Thursday, January 12, 2017

Great Sand Dunes National Park

It was really hard to believe as we were driving on Colorado 150- passing tumbleweeds and pretty much nothing in sight but open land - that we would be arriving at the tallest dunes in North America. When you finally start to see the dunes - and I didn't realize that's what they were until they were pointed out to me - you think it's a mirage. Or maybe just some bald, tan mountains. And when you finally come close enough to really see them, it's almost surreal.









According to the national park website, people have "known about, visited or lived near the Great Sand Dunes for a long, long time. About 11,000 years." Alarmed by the thought of the dunes being destroyed by gold mining or concrete making, area residents applied for the Great Sand Dunes to become a national monument in 1932 and it became a national park in 2002.





The sand dunes rise to a max height of 750 feet and were formed from sand and soil deposits of the Rio Grande River. As time passed, sand particles from the river and it's tributaries were picked up by the wind and deposited on the edge of the river valley. It's still happening and the dunes grow daily.






There is a $15 fee to enter the park and it is open 24 hours per day, 7 days per week. There is a visitor center to learn the history and nature of the dunes. (However, the visitor center is open from 9-5) And you can start your walk to the dunes from there and you can drive to a closer parking lot for a shorter trek.










Medano Creek flows between the parking lot and the dunes. It usually starts flowing in April, with peak flow in May and is usually dried up by June. When it's flowing, you can actually splash and play in it and there are even waves. We were there in late July, and it was just a trickle. But we still enjoyed squishing our toes in the mud and splashing in the little bit of water. There were a few groups of people with their beach chairs sitting in the sand - land locked Colorado's "beach".






You may explore any part of the dunes that you would like. There are no trails - just climbing and wandering in the sand. (There are a couple of trails off of the dunes where you can escape the summer heat) You may also go sandboarding, sledding or skiing anywhere on the dunes except near the vegetation. (Note: The website will tell you what works on the sand and what doesn't. The visitor center does not rent any sleds or sandboards but they can tell you where to rent or purchase them.) And Great Sand Dunes National Park is one of the best places around  to stargaze and view the night sky. No light pollution around, that's for sure. In fact, there's not much around at all.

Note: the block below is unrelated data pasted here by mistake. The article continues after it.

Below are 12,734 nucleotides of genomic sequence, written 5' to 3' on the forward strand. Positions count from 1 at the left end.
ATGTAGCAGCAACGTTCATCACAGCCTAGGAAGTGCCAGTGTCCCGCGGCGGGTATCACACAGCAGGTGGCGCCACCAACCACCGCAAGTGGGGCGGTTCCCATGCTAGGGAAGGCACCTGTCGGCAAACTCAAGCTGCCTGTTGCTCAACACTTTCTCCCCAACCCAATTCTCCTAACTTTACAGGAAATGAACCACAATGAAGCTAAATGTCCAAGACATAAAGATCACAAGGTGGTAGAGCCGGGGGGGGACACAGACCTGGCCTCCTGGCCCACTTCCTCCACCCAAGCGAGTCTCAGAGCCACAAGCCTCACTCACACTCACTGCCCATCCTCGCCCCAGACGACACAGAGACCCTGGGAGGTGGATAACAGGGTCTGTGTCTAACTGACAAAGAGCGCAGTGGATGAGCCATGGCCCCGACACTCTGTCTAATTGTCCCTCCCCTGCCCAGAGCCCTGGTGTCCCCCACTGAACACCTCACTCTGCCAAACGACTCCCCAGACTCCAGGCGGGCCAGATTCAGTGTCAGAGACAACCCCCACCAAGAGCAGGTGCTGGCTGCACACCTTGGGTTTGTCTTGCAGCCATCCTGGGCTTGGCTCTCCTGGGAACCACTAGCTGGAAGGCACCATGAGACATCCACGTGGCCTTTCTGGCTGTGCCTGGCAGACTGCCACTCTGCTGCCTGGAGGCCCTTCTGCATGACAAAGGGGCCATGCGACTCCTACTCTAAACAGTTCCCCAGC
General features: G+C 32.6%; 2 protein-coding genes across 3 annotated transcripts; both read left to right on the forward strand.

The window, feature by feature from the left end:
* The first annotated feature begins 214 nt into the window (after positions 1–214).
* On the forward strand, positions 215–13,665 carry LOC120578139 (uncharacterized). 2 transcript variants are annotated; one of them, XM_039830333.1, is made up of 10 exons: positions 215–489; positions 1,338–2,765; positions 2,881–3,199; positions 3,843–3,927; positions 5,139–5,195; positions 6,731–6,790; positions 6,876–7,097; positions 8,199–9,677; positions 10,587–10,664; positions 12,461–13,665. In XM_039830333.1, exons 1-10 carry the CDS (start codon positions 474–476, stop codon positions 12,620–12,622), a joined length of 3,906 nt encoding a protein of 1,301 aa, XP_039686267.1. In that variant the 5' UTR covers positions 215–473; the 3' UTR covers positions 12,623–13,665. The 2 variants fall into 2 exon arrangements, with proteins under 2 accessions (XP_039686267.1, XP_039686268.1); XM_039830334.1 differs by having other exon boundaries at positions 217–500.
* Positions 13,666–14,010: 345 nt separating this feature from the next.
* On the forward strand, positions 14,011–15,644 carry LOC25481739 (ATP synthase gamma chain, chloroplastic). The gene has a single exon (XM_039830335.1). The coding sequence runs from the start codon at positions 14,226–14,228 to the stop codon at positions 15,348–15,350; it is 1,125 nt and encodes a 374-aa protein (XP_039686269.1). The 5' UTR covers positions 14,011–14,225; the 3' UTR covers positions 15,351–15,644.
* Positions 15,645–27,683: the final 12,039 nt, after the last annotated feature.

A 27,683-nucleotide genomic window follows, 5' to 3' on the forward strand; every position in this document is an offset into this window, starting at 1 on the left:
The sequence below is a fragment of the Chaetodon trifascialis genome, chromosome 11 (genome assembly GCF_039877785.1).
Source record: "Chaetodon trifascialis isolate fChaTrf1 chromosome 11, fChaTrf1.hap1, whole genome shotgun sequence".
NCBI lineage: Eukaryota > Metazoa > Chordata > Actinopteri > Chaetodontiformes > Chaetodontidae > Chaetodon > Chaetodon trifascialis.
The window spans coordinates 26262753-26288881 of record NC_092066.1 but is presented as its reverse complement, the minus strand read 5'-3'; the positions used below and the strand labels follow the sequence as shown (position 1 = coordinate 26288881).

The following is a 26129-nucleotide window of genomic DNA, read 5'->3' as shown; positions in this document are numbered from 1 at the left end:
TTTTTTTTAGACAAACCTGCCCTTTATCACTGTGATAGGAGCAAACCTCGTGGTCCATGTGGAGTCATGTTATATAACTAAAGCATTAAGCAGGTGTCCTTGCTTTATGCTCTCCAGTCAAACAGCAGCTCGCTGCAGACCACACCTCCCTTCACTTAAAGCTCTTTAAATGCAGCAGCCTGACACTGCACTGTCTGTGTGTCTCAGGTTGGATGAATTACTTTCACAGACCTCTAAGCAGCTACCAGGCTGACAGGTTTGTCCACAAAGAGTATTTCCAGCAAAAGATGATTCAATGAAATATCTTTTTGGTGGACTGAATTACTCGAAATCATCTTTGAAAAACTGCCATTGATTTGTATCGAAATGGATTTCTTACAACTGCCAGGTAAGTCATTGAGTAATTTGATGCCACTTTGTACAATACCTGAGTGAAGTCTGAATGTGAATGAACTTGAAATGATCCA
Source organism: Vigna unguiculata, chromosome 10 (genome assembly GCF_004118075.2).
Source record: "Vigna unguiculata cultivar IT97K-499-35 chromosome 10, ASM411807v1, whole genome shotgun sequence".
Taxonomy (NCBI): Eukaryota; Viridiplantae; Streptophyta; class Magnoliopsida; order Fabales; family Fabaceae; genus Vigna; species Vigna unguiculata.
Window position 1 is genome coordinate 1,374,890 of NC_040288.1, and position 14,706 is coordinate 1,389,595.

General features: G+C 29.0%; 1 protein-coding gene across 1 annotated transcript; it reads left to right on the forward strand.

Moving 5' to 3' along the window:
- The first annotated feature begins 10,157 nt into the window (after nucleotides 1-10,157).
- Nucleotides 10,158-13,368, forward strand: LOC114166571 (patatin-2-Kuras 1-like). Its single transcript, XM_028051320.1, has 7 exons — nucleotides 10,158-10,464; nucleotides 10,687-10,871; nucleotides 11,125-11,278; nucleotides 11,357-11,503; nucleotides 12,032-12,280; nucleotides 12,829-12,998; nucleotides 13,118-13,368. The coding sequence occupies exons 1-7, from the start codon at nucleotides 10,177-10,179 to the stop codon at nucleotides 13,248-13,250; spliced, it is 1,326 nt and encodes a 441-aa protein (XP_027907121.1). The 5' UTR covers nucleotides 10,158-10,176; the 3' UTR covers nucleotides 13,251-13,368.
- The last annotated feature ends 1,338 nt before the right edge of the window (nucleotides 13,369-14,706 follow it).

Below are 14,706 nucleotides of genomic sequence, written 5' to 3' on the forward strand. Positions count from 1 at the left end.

If you want to experience someplace really unique, totally off the beaten path, isolated, but fun, Great Sand Dunes might be your kind of place. Let me know if you go - I'd like to know your thoughts!


This post is part of a link-up with: Travel Photo Thursday at Budget Travelers Sandbox, The Weekly Postcard at Travel Notes and Beyond, Weekend Travel Inspiration at Malaysian Meanders and the Weekend Wanderlust Travel Blog Party!











21 comments:

  1. This is such an unusual and interesting place. I love that it is still growing every day and it seems so unspoilt.

    ReplyDelete
    Replies
    1. I'm so glad that they had the foresight back in the 1930's to save it! Thanks for dropping by, Jan!

      Delete
  2. I didn't see them initially on your first two pictures. They look like mountains on the distance! Then, I figured out they were there. Such a beautiful place. I have to visit one day. #TPThursday